Williams has tried to forget about individual stats and focus on how he can “collaborate” for wins. “A mindset of being selfless,” he explained. “When the program is going in the right direction, you are going in the right direction.”

Given their parents’ history in the game, Tre’ and Jade were pretty much destined to play hoops.

Growing up, the family would make the 17-hour drive from Dallas to northern Minnesota to stay at Kelly’s family cabin. They routinely made the trips over the Fourth of July holidays and have memories of fishing, jumping off the neighbor’s over-water trampoline, barbecues and potato-sack races.

And, of course, hoops. Their grandparents’ land in northern Minnesota had a concrete slab and a metal hoop without a net. They played with a cheap, plastic ball. “It wasn’t a really good hoop, but we would still have our iconic competitions,” Jade shared. “This was where our competitiveness came from.”

Jade and Tre’ can look each other in the eye, both roughly 6-foot-5, and their pick-up games —either one-on-one or in “21” — were pretty even, per Jade. Home court was on their driveway in Dallas. “Me and Tre’ have been bumping heads when it comes to ’21’ forever,” she said. “He would win the majority, but I still have some W’s under my belt. I will gladly be proud of those. … I always give him a run for his money.”

Out of The Colony, Texas, Jade was a McDonald’s All-American and picked the Blue Devils among many suitors. She has been a collegiate starter averaging nearly 30 minutes a game and was named to watch lists for the Lisa Leslie Award going to the nation’s top center.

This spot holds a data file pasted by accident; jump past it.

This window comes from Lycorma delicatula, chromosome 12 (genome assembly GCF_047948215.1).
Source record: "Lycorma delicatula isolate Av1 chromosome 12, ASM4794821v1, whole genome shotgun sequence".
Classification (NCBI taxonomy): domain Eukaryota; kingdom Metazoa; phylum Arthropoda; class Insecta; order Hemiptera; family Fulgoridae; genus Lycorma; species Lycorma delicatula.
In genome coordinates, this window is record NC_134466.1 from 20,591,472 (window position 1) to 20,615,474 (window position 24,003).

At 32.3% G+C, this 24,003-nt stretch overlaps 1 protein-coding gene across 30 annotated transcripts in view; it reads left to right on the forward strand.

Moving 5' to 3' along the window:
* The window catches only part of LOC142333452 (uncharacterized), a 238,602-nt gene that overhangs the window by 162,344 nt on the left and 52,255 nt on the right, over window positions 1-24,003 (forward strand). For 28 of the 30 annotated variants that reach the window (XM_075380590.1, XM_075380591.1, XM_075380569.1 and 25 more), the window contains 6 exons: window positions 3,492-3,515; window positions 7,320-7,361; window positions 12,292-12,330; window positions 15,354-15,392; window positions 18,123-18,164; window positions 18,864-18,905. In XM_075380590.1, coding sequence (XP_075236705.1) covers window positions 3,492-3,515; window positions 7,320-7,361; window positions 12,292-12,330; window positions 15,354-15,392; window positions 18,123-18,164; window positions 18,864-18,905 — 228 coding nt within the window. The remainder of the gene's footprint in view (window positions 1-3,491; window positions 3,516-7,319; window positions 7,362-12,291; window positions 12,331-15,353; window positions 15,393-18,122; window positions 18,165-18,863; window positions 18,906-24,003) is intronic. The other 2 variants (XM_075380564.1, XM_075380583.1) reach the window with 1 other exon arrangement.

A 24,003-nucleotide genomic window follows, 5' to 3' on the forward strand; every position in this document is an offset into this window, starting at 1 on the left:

“I honestly think the college game is way too individualistic,” she said. “Everybody wants to talk to the person with the 30 (points) and only that person, but basketball is a team sport. I feel like it’s not always about points, but sadly that is what everyone is focused on. The main part of basketball, the beauty of basketball is going out there with five people and kicking someone’s (butt).”

The Williamses have two younger siblings, sister Rayna (14) and brother Lance (12). Kelly, a diehard fan who was watching the Purdue-Indiana men’s game on Thursday night, has a tough-love approach that rubs off on her kids.

“I think it’s a different situation with my kids because of the fact that I look at other parents in the audience and … and Jimmy gets one point and they go to Dairy Queen,” she said. “They get a sundae and it’s great. For me and my husband, we are a lot harder on our kids. We are like, ‘OK. It’s great that you got five rebounds, but you’re 6-5. What’s going on here?”

The Duke women’s program shut down their season because of COVID-19 in late December, but Jade plans to use the bonus NCAA eligibility to apply for grad school and looks to be on the team next season. She is a bit older and wiser than Tre’, but envies the family connections he has in Minnesota. Their grandmother will travel from St. Paul to Dinkytown with homemade food, including their favorite, shrimp Alfredo.

“She cooks him food and brings it to him!” Jade said last month from Durham, N.C. “I have to make my own food. This is what adulting is like for him?”

When Tre’ was sorting through college options, Georgia Tech, Boston College and Purdue among them, Kelly mentioned how having family nearby could be a boost. Their aunts and uncles, cousins and family friends are nearby. It also helped ease Kelly’s maternal instinct to be there for her son when she’s far away in Texas.

It has helped Tre’, too. “To have family and close friends here has definitely helped me out,” he said. “Made it easier for me.”

When Tre’ goes to the free-throw line against Wolverines on Saturday, people will know he’s from Minnesota, as well.